The Other Mother

Author of 4 books, podcaster, parent trainer, wife and mother.

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Living life as an adoptive or foster parent brings about several unique life realities. One of them is birth parents. Your children will always have 2 sets of parents. We have been fortunate to have good relationships with our children's other parents. As much as it depends on us, we strive to keep them healthy and strong. We do this for our sake, but more importantly, our children's. This post is by Kristin. I love her perspective on birth parents!

I pressed lightly on the brake as I listened to the “click click” of the turn signal. I gulped a breath of heavy air and relished in the uniqueness of this silence. It was that special kind of quiet, recently full of  spoken words. As I turned onto the empty street the conversation tumbled about in my mind. I glanced back at the apartment complex to see my son’s birth mom give a final wave. As I watched the city fade in my rearview mirror I thanked God silently not just for my son but also for his Other Mother.

We had just completed a lengthy discussion about the state of affairs with our shared child. On paper, it would seem that I am the mom that should have all the answers. I am the one who took over the parenting responsibility when she no longer could. I have always had the upper hand, more money, more education, stable upbringing, and freedom from addiction. On paper we seem to have nothing in common. But, in reality, we share the thing that matters the most- our son.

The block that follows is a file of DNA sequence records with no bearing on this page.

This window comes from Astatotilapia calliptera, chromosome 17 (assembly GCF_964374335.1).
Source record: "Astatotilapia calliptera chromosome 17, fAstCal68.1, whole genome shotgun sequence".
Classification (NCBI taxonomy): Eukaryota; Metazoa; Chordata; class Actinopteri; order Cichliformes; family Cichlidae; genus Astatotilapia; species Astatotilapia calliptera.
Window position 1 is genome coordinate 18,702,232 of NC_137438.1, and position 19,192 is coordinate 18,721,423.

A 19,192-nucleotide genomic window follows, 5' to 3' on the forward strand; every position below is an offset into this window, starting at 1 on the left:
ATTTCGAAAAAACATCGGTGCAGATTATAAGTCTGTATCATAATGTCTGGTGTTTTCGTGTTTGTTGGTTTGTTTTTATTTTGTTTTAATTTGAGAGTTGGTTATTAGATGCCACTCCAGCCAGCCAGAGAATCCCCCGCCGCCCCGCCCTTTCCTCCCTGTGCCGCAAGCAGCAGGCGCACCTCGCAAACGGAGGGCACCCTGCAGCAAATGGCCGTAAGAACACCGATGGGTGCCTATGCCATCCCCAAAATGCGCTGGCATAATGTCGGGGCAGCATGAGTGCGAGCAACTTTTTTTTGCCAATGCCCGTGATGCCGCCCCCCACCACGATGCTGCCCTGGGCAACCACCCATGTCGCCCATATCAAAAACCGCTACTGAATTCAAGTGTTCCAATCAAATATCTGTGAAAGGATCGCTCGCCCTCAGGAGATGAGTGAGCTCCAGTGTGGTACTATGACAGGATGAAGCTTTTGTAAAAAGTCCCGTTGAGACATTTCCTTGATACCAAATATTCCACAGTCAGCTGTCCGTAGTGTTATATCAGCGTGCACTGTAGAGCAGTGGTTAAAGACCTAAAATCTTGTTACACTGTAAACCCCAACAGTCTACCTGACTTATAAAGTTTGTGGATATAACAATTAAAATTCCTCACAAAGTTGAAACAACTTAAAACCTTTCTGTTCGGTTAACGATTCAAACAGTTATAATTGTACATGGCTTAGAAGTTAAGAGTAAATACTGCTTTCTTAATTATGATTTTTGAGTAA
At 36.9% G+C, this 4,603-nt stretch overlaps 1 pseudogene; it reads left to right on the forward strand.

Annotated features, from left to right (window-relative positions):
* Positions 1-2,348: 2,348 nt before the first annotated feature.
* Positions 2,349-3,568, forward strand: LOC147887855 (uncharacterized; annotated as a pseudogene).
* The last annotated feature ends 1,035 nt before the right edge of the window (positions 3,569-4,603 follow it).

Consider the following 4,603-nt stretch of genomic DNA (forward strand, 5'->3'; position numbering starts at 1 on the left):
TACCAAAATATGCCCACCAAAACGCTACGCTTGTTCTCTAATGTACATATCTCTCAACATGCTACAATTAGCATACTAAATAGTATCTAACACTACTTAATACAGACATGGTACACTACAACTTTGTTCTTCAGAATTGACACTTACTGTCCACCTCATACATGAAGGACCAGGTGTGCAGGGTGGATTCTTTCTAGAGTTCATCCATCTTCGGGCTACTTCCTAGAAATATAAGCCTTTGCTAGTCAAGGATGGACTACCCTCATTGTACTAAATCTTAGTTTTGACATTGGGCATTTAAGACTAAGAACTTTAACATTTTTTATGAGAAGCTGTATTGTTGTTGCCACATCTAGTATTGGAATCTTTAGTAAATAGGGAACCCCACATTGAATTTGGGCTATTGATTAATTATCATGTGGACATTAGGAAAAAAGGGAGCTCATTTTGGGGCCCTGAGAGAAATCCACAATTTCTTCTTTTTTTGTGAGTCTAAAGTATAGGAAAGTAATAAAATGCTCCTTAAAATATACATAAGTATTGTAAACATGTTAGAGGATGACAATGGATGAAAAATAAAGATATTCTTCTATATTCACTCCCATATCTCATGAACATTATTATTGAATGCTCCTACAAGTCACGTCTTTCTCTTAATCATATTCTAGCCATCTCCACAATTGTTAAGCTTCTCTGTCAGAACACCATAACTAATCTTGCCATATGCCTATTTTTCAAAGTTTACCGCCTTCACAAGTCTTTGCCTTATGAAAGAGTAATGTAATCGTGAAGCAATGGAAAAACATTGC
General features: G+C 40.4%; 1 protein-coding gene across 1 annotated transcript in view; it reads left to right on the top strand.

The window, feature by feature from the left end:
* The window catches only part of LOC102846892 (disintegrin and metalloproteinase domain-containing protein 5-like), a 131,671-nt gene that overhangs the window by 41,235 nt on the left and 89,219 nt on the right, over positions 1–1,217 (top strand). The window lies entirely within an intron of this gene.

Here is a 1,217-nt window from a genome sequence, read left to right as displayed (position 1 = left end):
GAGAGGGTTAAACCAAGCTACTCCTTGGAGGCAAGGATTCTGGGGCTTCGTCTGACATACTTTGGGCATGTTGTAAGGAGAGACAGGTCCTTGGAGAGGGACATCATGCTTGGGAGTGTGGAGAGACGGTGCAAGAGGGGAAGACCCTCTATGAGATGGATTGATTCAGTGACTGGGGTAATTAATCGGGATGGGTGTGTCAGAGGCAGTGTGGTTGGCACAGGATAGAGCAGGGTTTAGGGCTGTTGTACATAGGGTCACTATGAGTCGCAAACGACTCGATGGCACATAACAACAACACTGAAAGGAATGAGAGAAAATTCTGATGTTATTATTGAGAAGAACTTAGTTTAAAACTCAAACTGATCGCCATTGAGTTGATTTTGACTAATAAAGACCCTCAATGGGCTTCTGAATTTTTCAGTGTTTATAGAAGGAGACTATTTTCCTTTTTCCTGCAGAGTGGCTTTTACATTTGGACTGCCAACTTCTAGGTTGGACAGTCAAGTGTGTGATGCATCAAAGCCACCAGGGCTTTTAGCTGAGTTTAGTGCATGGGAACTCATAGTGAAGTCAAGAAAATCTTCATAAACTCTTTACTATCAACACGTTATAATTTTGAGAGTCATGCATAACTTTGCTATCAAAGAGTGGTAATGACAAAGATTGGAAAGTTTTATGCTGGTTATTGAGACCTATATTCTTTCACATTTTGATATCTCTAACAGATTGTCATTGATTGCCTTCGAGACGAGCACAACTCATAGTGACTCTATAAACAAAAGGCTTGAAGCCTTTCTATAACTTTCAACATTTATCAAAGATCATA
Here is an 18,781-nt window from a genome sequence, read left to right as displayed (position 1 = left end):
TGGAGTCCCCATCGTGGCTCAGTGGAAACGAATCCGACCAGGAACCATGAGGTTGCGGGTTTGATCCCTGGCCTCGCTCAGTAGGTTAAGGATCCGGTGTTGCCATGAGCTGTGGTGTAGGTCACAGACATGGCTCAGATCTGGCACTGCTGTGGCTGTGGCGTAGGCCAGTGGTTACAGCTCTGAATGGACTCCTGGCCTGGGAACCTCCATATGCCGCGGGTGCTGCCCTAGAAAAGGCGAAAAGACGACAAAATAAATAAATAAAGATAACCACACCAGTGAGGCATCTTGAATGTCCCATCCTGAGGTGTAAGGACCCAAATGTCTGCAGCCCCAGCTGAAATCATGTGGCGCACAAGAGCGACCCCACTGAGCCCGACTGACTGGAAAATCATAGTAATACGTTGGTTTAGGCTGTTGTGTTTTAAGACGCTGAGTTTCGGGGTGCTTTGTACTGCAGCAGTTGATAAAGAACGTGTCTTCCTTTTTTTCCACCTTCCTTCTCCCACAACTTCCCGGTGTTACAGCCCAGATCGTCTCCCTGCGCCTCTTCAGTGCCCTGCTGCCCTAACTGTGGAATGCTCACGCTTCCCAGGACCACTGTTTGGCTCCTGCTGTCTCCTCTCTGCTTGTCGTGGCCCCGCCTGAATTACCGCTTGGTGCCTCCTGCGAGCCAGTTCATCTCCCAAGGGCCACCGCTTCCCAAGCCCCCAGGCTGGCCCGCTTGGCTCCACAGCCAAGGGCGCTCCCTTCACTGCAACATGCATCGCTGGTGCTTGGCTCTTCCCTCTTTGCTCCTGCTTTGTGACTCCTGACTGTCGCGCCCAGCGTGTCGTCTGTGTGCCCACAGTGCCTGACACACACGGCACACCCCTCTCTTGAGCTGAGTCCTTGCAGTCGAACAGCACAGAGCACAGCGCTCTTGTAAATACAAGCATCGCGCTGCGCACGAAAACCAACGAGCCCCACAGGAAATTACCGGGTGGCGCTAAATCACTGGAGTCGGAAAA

So many of our conversations consist of me encouraging her as she makes her way in life, struggles with guilt and tries to make a better future for herself. This time she was my encourager, my strength and my voice of reason and wisdom.

This conversation was one of our most difficult. I had to tell her that our son is currently in residential treatment. I had been holding back for weeks because I just didn’t want to admit that his mental illness was completely out of control. I didn’t want to admit how ill equipped I was to deal with his extreme behaviors. Mostly, I didn’t want her to feel I hadn’t held up my end of the bargain when I adopted him.

I promised to care for him. I was afraid that she might think his behavior was my fault. I was afraid she would think I was blaming her. My fear was nearly paralyzing as I haltingly shared the details of what brought our family to this point. I finished by saying, “I miss him.” My voice trailed off as my eyes welled with the tears I desperately didn’t want her to see.

Her response stunned me.

“I know you feel sad, and I know you miss him but you have to let him get to the bottom before he’ll ever want to climb out of this hole. He’s making this choice, not you. You have to let him suffer this consequence even though it hurts you to see him hurting.”

She then proceeded to tell me her story.

We talked for over an hour about the road she walked before we met. She told me of 13 foster and group homes. She told me of abandonment, fear and shame. She told me of misplaced rage and the failed relationships it led to, including the one with our son. She let me take a peek into her soul.

She never made an excuse for her choices. She shared the hurt others had done to her but never allowed the conversation to stay there. She admitted the hurt that she had done. She described the dark cavern of life she had been hurled into as a child and described how her choices had dropped her deeper and farther away from hope.